Weight-Loss Surgery for Teens?

Like adults, severely overweight children and teens are at heightened risk for a host of physical and emotional problems, including cardiovascular disease (e.g., high cholesterol and blood pressure) and diabetes, as well as poor self-esteem and depression.  Also like adults, growing numbers of young people and their parents are turning to weight-loss surgery as a potential solution.

Some 17 percent of children and adolescents (ages 2 to 19) — or 12.5 million — are obese, increasing the likelihood that they will become adults with even more serious weight problems.  “Current guidelines for weight loss surgery in adolescents: A review of the literature,” which Mudd conducted with a colleague, highlights the significant variance in current guidelines, particularly when it comes to age, body mass index, and co-occurring health problems. Factors like surgical setting and follow-up care also remain the subject of ongoing debate in the research and within professional organizations.

This article continues on:  ScienceDaily.com

IMO:  I’m against weight loss surgery (FOR ME).   If I had a teen-aged daughter/son it would be a no; too many risks.


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6 thoughts on “Weight-Loss Surgery for Teens?

  1. Barbara Franken says:

    IAM not sure we as a society are handling our obesity in the correct way… Surgery is always a drastic measure, not to mention the cost to the healthcare and insurance which only pushes up the premiums… Can we not instead become a little bit more interested and aware in caring for ourself, our body and spirit… I knew from a very young age that my body couldn’t tolerate much sugar, in fact now I hardly eat any and in my pursue for natural healing I came across much research about all our dis-eases… And found the root cause to be inflammation… Stress and an overload of glucose from the breakdown of too much sugar and carbohydrate… But this is all we find in our supermarkets, processed foods and sugar drinks such as cereals, bread, crackers, rice, pasta… And it’s cheap… If we continue to live like greedy sheep and not stop this kind of food shopping and support the local farmers and organic whole foods instead selecting quality food instead of quantity food, we will continue our downfall… Let’s be responsible and take care of ourself… And NO it doesn’t cost more… Because eating a little good and pure fat actually fills you up. After my husband was diagnosed with diabetes I did a lot of research which I wrote a post about not long ago… Within three weeks we are both so healthy and have no more inflammation, high blood glucose, pressure etc, etc… Of which I will be writing an update about… Thank you for the space to share my thoughts here… Happy and healthy new year…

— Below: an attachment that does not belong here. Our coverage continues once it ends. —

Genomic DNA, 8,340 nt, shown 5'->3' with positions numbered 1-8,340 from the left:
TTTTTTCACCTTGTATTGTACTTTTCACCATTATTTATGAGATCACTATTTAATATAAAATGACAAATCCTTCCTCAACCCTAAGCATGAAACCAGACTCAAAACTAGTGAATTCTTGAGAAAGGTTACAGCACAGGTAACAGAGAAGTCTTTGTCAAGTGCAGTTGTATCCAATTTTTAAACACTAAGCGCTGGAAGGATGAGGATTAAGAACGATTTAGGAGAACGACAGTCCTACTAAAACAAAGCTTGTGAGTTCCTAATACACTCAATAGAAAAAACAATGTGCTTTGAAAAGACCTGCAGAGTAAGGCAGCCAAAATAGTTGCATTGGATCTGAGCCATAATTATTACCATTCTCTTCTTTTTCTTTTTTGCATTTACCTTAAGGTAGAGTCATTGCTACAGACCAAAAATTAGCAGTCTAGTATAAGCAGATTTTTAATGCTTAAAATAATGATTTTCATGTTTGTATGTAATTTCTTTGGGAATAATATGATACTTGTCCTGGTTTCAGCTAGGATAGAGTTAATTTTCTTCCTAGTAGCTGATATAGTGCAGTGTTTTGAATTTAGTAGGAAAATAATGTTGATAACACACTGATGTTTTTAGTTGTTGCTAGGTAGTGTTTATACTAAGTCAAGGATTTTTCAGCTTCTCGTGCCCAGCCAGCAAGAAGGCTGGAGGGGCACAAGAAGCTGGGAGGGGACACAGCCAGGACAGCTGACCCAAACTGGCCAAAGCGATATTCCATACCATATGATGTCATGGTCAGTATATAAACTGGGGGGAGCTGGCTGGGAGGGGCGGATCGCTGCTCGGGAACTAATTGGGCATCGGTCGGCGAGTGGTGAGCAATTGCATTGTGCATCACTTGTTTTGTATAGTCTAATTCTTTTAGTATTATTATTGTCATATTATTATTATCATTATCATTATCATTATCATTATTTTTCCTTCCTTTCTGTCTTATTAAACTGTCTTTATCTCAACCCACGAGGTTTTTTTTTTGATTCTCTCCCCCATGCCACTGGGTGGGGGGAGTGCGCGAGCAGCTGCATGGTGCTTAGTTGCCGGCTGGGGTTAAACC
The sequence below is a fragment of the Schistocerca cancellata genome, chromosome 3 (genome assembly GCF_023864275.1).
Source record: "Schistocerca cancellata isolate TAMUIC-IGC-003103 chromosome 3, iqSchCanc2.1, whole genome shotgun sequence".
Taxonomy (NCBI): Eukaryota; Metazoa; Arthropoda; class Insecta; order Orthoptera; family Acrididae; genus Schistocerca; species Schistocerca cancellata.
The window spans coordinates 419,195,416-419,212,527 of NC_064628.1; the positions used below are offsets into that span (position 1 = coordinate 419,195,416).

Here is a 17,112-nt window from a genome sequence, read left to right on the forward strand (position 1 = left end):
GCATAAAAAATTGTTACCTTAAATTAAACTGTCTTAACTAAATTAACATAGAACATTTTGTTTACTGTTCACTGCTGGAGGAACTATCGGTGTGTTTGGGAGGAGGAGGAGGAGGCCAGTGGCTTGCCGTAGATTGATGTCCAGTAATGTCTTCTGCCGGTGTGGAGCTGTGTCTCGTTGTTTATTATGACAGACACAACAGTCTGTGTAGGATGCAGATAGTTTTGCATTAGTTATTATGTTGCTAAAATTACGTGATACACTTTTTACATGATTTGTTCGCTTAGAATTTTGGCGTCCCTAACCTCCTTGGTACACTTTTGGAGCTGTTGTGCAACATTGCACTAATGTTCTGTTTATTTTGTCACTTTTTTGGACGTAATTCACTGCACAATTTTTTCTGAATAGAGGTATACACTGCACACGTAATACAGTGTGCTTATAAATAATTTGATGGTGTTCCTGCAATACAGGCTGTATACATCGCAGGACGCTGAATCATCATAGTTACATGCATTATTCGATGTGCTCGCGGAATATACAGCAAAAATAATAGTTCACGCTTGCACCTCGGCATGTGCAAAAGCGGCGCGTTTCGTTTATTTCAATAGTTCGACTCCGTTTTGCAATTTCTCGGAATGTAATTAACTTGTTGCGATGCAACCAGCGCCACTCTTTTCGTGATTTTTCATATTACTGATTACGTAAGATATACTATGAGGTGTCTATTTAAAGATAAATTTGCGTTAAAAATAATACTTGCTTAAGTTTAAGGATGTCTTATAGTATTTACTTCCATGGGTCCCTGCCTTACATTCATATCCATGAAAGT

Liked by 1 person

    • cherished79 says:

      I agree with you wholly, and one problem causer has been “Fast Food”. It’s astonishing to see a mother feeding her 2 year old french fries and hamburger, it just wasn’t done in my day. People are always in a hurry too, no time to make a home-cooked meal, however times have changed also where women are at times the breadwinner with many children and if she’s not home, food doesn’t get made. We know what we should do, but somehow we don’t do it.

      Liked by 1 person

  2. Summer Sunflower says:

    My grandma had some sort of weight lose surgery done and I would never recommend it to anyone. The woman could only eat a small cup full of nutrients she needed to live and it looked like she was sick. She looked like she was dying, not “getting better.” I honestly don’t think weight lose surgery is the way to go at all.


    • cherished79 says:

      Yes, you don’t know which way to go with this. When I was in the Eating Disorder Programme, I asked the dietitian about surgery, and after she explained how it screws up your insides, well, the answer would be NO for me. It was been a huge success for people and they have kept it off for years, however, it seems you have to solve or deal with the reason how you became obese in the first place. It’s wonderful and most satisfying to lose all of those pounds, but how will you keep it off. Years ago my weight got up to the 260 mark, and believe me I considered it.


  3. Greg Mercer, MSN says:

    Reblogged this on Big Red Carpet Nursing and commented:
    People should keep in mind that surgeries rarely have any the kind of controlled evidence of benefit and safety that we absolutely mandate of all medicines before they may go on sale in the US. ANY. When controlled studies have been done , some very clearly ‘known’ benfits of routine operations have turned out to be comepletely imaginary, it seems.


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